Bishops rebel over Maynooth seminary ‘heave’

College rejects claim students are targeted


Cathal Barry and Greg Daly

A number of Maynooth student priests who were reportedly asked to take time out of seminary because they were ‘too conservative’ are to return to the college in the autumn after interventions by a number of bishops, it has been claimed.

The Irish Catholic understands that of 10 diocesan seminarians who were due to return to Maynooth in the autumn after completing their pastoral year, six were recommended to take time out to reconsider their vocation.

Sources have indicated to The Irish Catholic that the clear impression was given to the students that they were so advised because their theological views were considered at the conservative end of the spectrum.

However, Msgr Hugh Connolly, President of Maynooth, rejected the claim, insisting that there has been “nothing out of the ordinary in terms of usual action between students, dioceses and the seminary in making a decision on what is the best next step for a particular student”.

Msgr Connolly said it was “not a question of conservativism” but rather a question of “getting the right experience”.

However, the issue will put fresh focus on concerns that the Vatican’s investigation of Maynooth, ordered by Pope Benedict XVI in 2010, has had little practical effect. In previous years some Maynooth students claimed the college operated an informal ‘litmus test’ to sift out seminarians considered excessively conservative.


The Irish Catholic now understands that after interventions by a number of bishops, three of the six seminarians will in fact be returning to the college this autumn. It is understood that the bishops involved rejected the assessment of their seminarians by those involved in co-ordinating the pastoral year, and that the apprehensions shared were at odds with favourable reports from pastoral placements. The concerns aired were reportedly not shared by the college’s seminary council.

Maynooth President Msgr Connolly, who chairs the council, poured cold water on the claim that a bishop had to bring any student “back on board,” insisting that no student was ever “off board”.

The formation of seminarians “has always been done in discussion with the bishop, who must be involved in the pastoral formation of students,” he said.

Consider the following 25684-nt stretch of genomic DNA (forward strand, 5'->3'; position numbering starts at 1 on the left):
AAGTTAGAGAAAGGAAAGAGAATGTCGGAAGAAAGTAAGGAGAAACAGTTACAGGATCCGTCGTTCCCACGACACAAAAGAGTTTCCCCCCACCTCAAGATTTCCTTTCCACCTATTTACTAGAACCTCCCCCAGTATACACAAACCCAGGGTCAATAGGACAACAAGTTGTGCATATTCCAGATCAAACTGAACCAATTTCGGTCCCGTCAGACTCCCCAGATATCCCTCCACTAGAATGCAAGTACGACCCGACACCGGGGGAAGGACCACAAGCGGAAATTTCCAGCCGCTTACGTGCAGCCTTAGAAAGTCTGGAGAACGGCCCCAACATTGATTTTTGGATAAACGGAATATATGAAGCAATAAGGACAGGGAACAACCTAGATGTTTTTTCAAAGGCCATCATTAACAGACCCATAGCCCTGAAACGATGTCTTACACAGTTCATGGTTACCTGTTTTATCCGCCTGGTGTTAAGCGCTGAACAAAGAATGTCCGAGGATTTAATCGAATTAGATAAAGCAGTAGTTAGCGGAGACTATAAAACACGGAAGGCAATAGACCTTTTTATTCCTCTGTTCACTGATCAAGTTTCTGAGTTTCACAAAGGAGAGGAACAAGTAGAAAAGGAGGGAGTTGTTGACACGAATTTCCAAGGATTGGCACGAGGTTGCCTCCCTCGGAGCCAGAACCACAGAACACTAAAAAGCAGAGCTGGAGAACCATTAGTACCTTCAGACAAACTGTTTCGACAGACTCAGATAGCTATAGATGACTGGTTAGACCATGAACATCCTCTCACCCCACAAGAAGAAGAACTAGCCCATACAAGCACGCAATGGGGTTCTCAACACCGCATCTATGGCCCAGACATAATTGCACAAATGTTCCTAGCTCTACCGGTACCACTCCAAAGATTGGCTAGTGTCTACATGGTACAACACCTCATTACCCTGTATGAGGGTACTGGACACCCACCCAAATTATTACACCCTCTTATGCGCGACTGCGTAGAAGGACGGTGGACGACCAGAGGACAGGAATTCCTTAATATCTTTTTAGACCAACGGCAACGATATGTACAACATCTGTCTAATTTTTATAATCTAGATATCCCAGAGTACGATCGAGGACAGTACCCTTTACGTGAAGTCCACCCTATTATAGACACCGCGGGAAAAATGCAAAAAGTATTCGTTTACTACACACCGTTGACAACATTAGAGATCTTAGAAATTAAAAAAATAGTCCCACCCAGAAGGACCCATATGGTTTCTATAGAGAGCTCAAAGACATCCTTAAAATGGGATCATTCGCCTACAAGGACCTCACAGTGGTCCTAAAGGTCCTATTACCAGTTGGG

Msgr Connolly said “a different itinerary is not a judgement on the individual student. Their life stories and experiences are all different. We are just tailoring it for his own development and to bring out his gifts”.

In addition to the three returning, The Irish Catholic understands that one of the six seminarians is to undertake a pastoral year in his diocese and another is to take time out, while one student remains in a state of limbo about his seminary future.

One of the co-ordinators of the pastoral year, Sr Bríd Liston, has left Maynooth since the alleged controversy to take up a leadership position within her own congregation, the Faithful Companions of Jesus (FCJ). Sr Bríd refused to comment when contacted by The Irish Catholic this week.

This is not the first time the issue has provoked controversy. Some years ago, seminarians were reportedly suspended for wanting to kneel during the consecration at Mass. In 2012, Archbishop of Dublin Diarmuid Martin said “it is not just that the number of candidates is low; it is also that many of those who present are fragile and some are much more traditional than those who went before them”.


While rejecting “priests or candidates who simply go with the trends of the day”, the archbishop warned there is “a danger that superficial attachment to the externals of tradition may well be a sign of fearfulness and flight from changed realities: and that is not exactly what we need”.

His comments drew a sharp rebuke from psychiatrist Prof. Patricia Casey who accused the archbishop of denting priestly morale.

“We are very proud of all of our students,” Msgr Connolly insisted. “They are admirable young and older men who are taking a counter-cultural stance. Whether they are conservative, middle of the road or progressive theologically is irrelevant really as long as they are answering the call of the Gospel in a faithful way.”

The pastoral year used to be undertaken after a seminarian had been ordained a deacon. However, in recent years, Maynooth authorities changed the formation programme to place the pastoral year in the midst of the traditional studies of philosophy and theology before recommendation for ordination.

The year involves a lengthy placement in a parish as well as a module of clinical pastoral education, designed to equip priests further with the skills necessary to minister in hospitals and other healthcare settings.

As The Irish Catholic went to press, Fr Martin McAlinden, Director of Pastoral Theology at Maynooth had not returned a call or email requesting comment.